Friday, February 17, 2017

San Jose

Our plane ride to San Jose was clear but quite bumpy especially as we neared the city. We followed the coastline for a while before heading over the mountains and into the valley where San Jose sits. We had been told that San Jose was just a big city with not much to offer except that it was dirty and crowded and perhaps not very safe. However, we had read about a couple of places we wanted to visit and have learned that safety is largely something that you make for yourself by not doing stupid things. 
Hotel Courtyard
Our hotel, about a mile from downtown, was off the main road and included a wonderful courtyard/restaurant with a multitude of plants to add to the ambiance. One of the older hotels in town, it has grown a bit over the years, but it still has the feel of an older boutique hotel.
The old airport terminal building

We took a city tour to get the lay of the land. Along the way we saw the original airport which is now an art museum next to a huge park where we saw some guys playing American football. Several lovely parks are spread around town. All were busy. One of the government buildings still has bullet holes from the civil war that led to the dismantling of the military. They are left as a reminder of why this is one of the few countries in the world that doesn’t waste its money on weapons and soldiers that are too often only used to suppress the people.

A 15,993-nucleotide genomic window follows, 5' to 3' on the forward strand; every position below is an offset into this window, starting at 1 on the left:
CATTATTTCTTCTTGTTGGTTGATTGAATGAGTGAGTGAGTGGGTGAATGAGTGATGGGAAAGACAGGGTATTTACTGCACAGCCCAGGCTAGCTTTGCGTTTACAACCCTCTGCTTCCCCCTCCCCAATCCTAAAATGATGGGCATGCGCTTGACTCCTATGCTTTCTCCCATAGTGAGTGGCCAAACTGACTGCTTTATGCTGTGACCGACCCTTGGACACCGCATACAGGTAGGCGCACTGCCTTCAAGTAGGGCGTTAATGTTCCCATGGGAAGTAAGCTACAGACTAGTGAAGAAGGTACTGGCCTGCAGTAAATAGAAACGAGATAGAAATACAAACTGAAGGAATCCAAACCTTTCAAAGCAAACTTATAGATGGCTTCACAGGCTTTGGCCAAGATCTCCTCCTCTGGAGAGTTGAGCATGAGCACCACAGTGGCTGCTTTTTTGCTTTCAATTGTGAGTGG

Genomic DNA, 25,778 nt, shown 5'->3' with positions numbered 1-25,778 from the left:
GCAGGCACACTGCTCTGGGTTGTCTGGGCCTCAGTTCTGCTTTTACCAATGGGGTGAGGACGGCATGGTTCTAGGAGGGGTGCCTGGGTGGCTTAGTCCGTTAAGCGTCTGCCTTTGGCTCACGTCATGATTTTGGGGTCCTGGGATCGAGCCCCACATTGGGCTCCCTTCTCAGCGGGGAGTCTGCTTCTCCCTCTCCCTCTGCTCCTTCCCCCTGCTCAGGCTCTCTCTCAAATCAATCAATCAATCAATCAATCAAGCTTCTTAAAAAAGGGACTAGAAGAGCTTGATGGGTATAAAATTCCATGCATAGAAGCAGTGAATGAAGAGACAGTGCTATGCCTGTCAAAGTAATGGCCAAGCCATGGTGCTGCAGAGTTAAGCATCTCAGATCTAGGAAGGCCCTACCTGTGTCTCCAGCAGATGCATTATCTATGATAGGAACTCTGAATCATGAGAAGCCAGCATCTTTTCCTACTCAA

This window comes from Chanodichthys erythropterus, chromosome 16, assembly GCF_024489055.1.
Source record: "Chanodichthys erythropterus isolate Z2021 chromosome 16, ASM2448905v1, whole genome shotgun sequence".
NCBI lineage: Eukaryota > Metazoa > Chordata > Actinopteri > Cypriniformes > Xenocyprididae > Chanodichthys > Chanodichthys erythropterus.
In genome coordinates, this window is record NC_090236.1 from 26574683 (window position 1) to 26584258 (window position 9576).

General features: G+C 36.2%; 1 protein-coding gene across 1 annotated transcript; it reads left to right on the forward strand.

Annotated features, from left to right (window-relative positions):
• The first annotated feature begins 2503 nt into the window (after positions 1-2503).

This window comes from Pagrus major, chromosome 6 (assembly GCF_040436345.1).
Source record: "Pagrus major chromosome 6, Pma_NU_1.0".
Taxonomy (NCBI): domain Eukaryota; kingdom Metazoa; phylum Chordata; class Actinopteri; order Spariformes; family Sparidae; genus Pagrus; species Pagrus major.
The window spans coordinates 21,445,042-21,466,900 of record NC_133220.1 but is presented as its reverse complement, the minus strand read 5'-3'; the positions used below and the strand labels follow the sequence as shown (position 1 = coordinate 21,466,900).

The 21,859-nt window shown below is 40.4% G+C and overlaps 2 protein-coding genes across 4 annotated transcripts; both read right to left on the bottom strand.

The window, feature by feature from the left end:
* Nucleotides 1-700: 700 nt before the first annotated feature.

Main Square

Bullet holes left as a reminder

Another interesting site is their new soccer stadium built by the Chinese. China is working worldwide to increase its influence, often at the expense of the USA. They usually do this by providing infrastructure that the countries don’t have the money or the will to build themselves. This does provide some nice things for these countries, but it provides nothing else, often not even help in maintaining what they build. The worst part is that the things they provide are completely built with Chinese labor and mostly Chinese materials, so the local people get little business and no on-the-job training. It is too bad that these countries feel compelled to accept the Chinese largesse under these conditions. Other nations do often include some requirements about using donor materials, but not to the extent that Chinese do and most of the workers will be local so there is still a lot of benefit to the local economy. Maintenance is always a problem.